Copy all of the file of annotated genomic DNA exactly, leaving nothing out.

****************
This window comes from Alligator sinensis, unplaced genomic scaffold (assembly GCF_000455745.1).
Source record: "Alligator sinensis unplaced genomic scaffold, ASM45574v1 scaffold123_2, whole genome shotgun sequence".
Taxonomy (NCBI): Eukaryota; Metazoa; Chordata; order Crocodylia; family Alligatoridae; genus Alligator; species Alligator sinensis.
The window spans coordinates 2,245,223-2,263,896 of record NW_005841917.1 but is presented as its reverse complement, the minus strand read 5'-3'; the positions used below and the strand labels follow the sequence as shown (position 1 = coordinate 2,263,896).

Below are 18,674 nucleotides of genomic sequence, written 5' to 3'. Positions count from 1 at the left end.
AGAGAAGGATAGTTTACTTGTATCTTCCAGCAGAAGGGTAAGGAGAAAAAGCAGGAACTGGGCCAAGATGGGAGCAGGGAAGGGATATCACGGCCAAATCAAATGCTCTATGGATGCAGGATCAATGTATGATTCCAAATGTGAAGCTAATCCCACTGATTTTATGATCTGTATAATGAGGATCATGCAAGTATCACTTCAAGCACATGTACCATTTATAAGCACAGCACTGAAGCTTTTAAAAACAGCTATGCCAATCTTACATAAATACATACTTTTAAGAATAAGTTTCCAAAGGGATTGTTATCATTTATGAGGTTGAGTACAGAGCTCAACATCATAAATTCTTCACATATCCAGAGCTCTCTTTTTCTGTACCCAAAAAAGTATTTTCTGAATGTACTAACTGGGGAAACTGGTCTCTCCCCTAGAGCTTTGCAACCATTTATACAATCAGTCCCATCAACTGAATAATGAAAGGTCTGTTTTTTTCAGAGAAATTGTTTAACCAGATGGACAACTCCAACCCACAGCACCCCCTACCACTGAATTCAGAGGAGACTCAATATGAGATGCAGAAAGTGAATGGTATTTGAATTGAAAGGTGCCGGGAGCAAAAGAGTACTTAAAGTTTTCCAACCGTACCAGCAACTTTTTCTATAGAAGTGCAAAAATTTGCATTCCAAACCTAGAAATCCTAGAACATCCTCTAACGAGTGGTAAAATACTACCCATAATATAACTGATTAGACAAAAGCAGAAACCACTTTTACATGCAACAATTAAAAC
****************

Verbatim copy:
This window comes from Alligator sinensis, unplaced genomic scaffold (assembly GCF_000455745.1).
Source record: "Alligator sinensis unplaced genomic scaffold, ASM45574v1 scaffold123_2, whole genome shotgun sequence".
Taxonomy (NCBI): Eukaryota; Metazoa; Chordata; order Crocodylia; family Alligatoridae; genus Alligator; species Alligator sinensis.
The window spans coordinates 2,245,223-2,263,896 of record NW_005841917.1 but is presented as its reverse complement, the minus strand read 5'-3'; the positions used below and the strand labels follow the sequence as shown (position 1 = coordinate 2,263,896).

Below are 18,674 nucleotides of genomic sequence, written 5' to 3'. Positions count from 1 at the left end.
AGAGAAGGATAGTTTACTTGTATCTTCCAGCAGAAGGGTAAGGAGAAAAAGCAGGAACTGGGCCAAGATGGGAGCAGGGAAGGGATATCACGGCCAAATCAAATGCTCTATGGATGCAGGATCAATGTATGATTCCAAATGTGAAGCTAATCCCACTGATTTTATGATCTGTATAATGAGGATCATGCAAGTATCACTTCAAGCACATGTACCATTTATAAGCACAGCACTGAAGCTTTTAAAAACAGCTATGCCAATCTTACATAAATACATACTTTTAAGAATAAGTTTCCAAAGGGATTGTTATCATTTATGAGGTTGAGTACAGAGCTCAACATCATAAATTCTTCACATATCCAGAGCTCTCTTTTTCTGTACCCAAAAAAGTATTTTCTGAATGTACTAACTGGGGAAACTGGTCTCTCCCCTAGAGCTTTGCAACCATTTATACAATCAGTCCCATCAACTGAATAATGAAAGGTCTGTTTTTTTCAGAGAAATTGTTTAACCAGATGGACAACTCCAACCCACAGCACCCCCTACCACTGAATTCAGAGGAGACTCAATATGAGATGCAGAAAGTGAATGGTATTTGAATTGAAAGGTGCCGGGAGCAAAAGAGTACTTAAAGTTTTCCAACCGTACCAGCAACTTTTTCTATAGAAGTGCAAAAATTTGCATTCCAAACCTAGAAATCCTAGAACATCCTCTAACGAGTGGTAAAATACTACCCATAATATAACTGATTAGACAAAAGCAGAAACCACTTTTACATGCAACAATTAAAAC